Flip Class : Redefining the Roles of Teachers

”Flip classes” or ”inverted teaching” is a new way of teaching that focuses on activities in classrooms rather than lectures by using instructional videos and technologies.

Who invented flip class?

The idea came from Jonathan Bergman and Aaron Sams, two teachers who first made some videos to teach students who had missed classes. The videos became surprisingly popular when students who had not missed class actually used the videos to study and review previous classes. The two creators of this new trend saw in this surprising fact a new way of teaching.

What is flip class?

Flip class is basically a learner-centered classroom based on the use of information technologies, a concept opposed to the traditional lecture-centered and teacher-centered classroom. In a more practical manner, it:

  • Offers the students the opportunity to watch instructional videos at home and to learn from those videos instead of having a lecture in class.
  • Allows class time to be spent on activities and homework instead of lectures, things that were usually done at home.
  • Gives time to the teacher to help the students to master the knowledge in a more personal manner by helping them in class individually when necessary.
  • Offers the opportunity to use technology to teach the students through videos but also allows them to find their own information with the different tools that are now offered (such as the internet).
  • Allows students to work together on tasks that were traditional given as homework to be done individually at home.

As an image is worth a thousand word, this info-graphic from Knewton found on edudemic summarizes and provides incredible information on what the concept of flip class is :

Why use flip class ?

As my own opinion is in favour of flip class, I will not cover the arguments against it’s use, but I will try to show why I believe it should be used and adapted for different types of teachers and subjects.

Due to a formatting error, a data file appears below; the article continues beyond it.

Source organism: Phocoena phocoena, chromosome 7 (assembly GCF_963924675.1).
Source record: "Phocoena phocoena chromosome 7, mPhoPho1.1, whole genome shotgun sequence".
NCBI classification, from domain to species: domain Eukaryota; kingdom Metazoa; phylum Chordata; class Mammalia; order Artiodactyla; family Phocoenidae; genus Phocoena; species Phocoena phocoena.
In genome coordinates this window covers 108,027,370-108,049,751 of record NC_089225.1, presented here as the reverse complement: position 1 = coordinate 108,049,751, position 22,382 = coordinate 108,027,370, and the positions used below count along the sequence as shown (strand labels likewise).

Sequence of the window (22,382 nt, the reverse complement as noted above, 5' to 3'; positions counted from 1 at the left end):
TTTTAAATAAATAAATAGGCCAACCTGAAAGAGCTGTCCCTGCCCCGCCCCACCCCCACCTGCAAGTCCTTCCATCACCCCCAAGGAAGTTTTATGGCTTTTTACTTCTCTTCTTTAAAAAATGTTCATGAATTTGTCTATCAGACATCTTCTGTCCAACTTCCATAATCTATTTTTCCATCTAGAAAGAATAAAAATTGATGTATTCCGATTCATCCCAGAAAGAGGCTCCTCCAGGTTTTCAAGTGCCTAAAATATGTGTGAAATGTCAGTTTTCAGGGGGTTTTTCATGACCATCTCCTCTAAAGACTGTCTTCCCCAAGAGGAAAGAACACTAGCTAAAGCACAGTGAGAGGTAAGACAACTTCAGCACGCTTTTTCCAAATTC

1. Development of autonomy and criticism :As many have shown through blogs and videos, this type of teaching allows for a great deal of autonomy and possibilities to develop criticism and skills. For example, as Jon Bergman has shown with young students on one of his blog posts, the use of flip class encourages students to dig in the different information and problems you offer them and it helps them to use a critical eye to look for the right information.
  2. Individual monitoring and cooperative working :It also allows the teacher to focus on individual needs of students as they are allowed more time for practice and personal questions that in normal lecture-centered classes. This is also great because by doing the exercises in class, the students can help each other during the exercises since they are all together doing it, and not in distant homes. Shelley Wright experienced this spontaneous cooperation and talked about it in her article The Flip: End of a Love Affair. As much as she might not like the idea of a flip class, she still shows the endings of it.
  3. Helps certain types of teachers and redefines their roles :The idea of flip class can also be an advantage for certain types of teacher. Actually, some teachers may be good at helping students and guiding them on the right path but are afraid of having a one, two or three hour lecture. Some teachers may be great activities planners and managers but are not so good at giving lessons for an extended period of time. This may seem weird because the perceived role of a teacher is for him to be in front of a class, teaching students, but it goes beyond that : a teacher must be an example and a good monitor for students. This may help certain people who could be great teachers when individual or group monitoring is needed but don’t feel comfortable speaking in front of a crowd. By doing videos, that, opposed to a lecture, can be remade and rethought, these people would have a great advantage.I will go even further by saying that I believe that a good teacher is not someone who is good at talking in front of people. I have seen shy teachers that made a greater difference in the lives of students than a skilled orator. Many skilled orators didn’t lead people to a good life. Just think about Hitler… I think that a good teacher should be a good leader and a righteous person who loves his students and wants them to make the best of their lives by giving them the right tools to meet that life with strength. I believe that flip class can offer this type of teaching and life preparation in a greater way than any lecture made by the greatest orator.

A word of warning.

Aaron Sams is right when he warns teachers on chemicalsams to be careful with the use of this type of teaching. He warns them not to take the principles of this teaching as a whole, religious and ritualistic technique, but as a philosophy on how to teach. I totally agree with Aaron Sams and, as Shelley Wright experienced and described in her article, I believe that flip class should be one of many steps and not something unique in itself. I believe that flip class should be a step leading to autonomous learning and strong teacher monitoring in a cooperative environment where students, having the right tools, could see the world a different way and be ready for what awaits them.



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